A new study signifies that the use of minimally invasive procedures including the utilization of robotic assistance for radical prostatectomy, which have augmented considerably in recent years, may cut down hospital stays and reduce respiratory and surgical complications, but may also lead to an increased rate of particular complications, counting incontinence and erectile dysfunction.
The background information states that minimally invasive radical prostatectomy (MIRP), in particular with the use of robotic assistance, has apparently increased from 1 percent to 40 percent of all radical prostatectomies from 2001 to 2006. But this speedy increase has supposedly taken place in spite of inadequate data on results and larger costs as opposed to open retropubic radical prostatectomy.
The authors commented, “Moreover, the widespread direct-to-consumer advertising and marketed benefits of robotic-assisted MIRP in the United States may promote publication bias against studies that detail challenges and suboptimal outcomes early in the MIRP learning curve. Until comparative effectiveness of robotic-assisted MIRP can be demonstrated, open RRP, with a 20-year lead time for dissemination of surgical technique relative to MIRP, remains the gold standard surgical therapy for localized prostate cancer.”
Jim C. Hu, M.D., M.P.H., of Brigham and Women’s Hospital, Boston, presented the results of the study at a JAMA media briefing in Chicago.
Dr. Hu and colleagues examined the results for men with prostate cancer who underwent MIRP i.e. n = 1,938 vs. RRP i.e. n = 6,899, by using U.S. Surveillance, Epidemiology, and End Results Medicare associated data. Over the course of the study period, the use of MIRP increased almost 5 times, from 9.2 percent in 2003 to about 43.2 percent in 2006-2007.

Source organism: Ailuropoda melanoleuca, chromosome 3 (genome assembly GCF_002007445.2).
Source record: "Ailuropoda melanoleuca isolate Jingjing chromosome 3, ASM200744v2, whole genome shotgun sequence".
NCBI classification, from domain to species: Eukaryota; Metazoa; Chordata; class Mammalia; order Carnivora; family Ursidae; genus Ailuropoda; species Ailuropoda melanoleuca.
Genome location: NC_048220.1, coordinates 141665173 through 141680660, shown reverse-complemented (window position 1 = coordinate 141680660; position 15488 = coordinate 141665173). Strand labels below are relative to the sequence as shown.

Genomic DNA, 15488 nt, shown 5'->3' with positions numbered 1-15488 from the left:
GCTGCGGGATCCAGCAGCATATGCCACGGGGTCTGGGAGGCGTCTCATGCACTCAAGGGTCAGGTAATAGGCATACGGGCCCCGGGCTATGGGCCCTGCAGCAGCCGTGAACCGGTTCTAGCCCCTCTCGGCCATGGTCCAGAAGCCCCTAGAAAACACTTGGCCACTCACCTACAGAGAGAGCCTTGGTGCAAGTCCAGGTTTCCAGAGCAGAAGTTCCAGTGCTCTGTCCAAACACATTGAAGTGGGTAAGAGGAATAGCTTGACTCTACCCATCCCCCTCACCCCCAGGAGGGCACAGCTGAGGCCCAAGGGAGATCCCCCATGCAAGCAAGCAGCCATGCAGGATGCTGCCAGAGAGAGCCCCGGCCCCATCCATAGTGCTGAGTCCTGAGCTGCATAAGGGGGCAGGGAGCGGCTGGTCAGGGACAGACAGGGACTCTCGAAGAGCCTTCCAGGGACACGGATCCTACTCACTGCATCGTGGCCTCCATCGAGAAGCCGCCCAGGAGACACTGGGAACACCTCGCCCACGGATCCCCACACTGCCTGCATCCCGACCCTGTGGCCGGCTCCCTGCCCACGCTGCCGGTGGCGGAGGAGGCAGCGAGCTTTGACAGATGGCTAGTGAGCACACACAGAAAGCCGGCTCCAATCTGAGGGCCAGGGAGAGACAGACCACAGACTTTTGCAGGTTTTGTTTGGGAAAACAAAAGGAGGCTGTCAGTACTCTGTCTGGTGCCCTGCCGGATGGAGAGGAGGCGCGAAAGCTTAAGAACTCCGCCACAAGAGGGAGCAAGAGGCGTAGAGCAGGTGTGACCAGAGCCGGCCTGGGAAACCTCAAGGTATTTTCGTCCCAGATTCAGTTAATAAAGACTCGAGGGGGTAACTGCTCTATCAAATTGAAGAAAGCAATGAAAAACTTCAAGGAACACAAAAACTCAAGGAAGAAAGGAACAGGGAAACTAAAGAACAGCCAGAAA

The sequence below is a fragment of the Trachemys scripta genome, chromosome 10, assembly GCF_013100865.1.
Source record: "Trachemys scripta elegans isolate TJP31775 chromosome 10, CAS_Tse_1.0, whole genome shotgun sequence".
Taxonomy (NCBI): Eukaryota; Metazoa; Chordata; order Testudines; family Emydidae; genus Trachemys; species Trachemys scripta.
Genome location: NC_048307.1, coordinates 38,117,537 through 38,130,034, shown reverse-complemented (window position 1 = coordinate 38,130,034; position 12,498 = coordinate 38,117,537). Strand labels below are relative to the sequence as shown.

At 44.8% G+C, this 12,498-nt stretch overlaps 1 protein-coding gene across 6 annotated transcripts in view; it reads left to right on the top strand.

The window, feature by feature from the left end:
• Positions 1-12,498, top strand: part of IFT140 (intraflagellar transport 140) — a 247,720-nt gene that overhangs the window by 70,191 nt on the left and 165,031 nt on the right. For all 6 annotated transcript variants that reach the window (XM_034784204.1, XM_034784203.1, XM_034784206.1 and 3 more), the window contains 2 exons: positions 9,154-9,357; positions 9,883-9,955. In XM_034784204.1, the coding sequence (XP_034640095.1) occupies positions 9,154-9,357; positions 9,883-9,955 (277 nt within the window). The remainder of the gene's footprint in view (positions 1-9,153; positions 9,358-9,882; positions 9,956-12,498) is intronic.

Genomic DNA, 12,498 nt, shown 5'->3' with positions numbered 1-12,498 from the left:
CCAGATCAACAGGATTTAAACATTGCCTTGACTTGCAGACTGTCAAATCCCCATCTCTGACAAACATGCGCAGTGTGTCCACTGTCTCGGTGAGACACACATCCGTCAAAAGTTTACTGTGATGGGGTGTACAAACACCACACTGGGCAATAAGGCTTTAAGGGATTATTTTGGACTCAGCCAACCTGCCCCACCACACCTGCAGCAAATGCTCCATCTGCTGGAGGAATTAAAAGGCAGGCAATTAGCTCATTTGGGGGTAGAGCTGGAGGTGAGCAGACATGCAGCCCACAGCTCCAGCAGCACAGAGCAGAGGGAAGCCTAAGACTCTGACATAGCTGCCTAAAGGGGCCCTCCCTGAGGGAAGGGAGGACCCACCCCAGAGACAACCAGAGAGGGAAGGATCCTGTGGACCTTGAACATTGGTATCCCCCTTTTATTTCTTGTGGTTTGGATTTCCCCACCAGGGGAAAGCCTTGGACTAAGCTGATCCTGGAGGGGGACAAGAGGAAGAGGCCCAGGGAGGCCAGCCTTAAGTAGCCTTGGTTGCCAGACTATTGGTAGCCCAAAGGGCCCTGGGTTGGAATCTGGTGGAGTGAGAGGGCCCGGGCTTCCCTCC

Post examination, the experts discovered that men going through MIRP vs. RRP experienced shorter hospital stay. The median was 2.0 vs. 3.0 days. They were thought to have lowered chances of bieng given transfusions i.e. 2.7 percent vs. 20.8 percent. They were at lesser danger of postoperative respiratory complications i.e. 4.3 percent vs. 6.6 percent and various surgical complications i.e. 4.3 percent vs. 5.6 percent.
The authors mentioned, “However, men undergoing MIRP vs. RRP experienced more genitourinary complications [involving the genital and urinary organs or their functions; 4.7 percent vs. 2.1 percent) and were more often diagnosed as having incontinence and erectile dysfunction. The need for additional cancer therapies was similar by surgical approach.”
The experts also discovered that superior delivery of MIRP vs. RRP was linked with living in regions of higher socioeconomic status based on education and income, and that this could be the outcome of a highly successful robotic-assisted MIRP marketing campaign disseminated via the Internet, radio, and print media channels likely to be frequented by men of higher socioeconomic status.
The authors concluded by mentioning that in light of the mixed outcomes associated with MIRP, the finding that men of higher socioeconomic status opted for a high-technology alternative despite insufficient data demonstrating superiority over an established gold standard. It may be a reflection of a society and health care system enamored with new technology that increased direct and indirect health care costs but had yet to uniformly realize marketed or potential benefits during early adoption.
The study was published in JAMA, a theme issue on surgical care.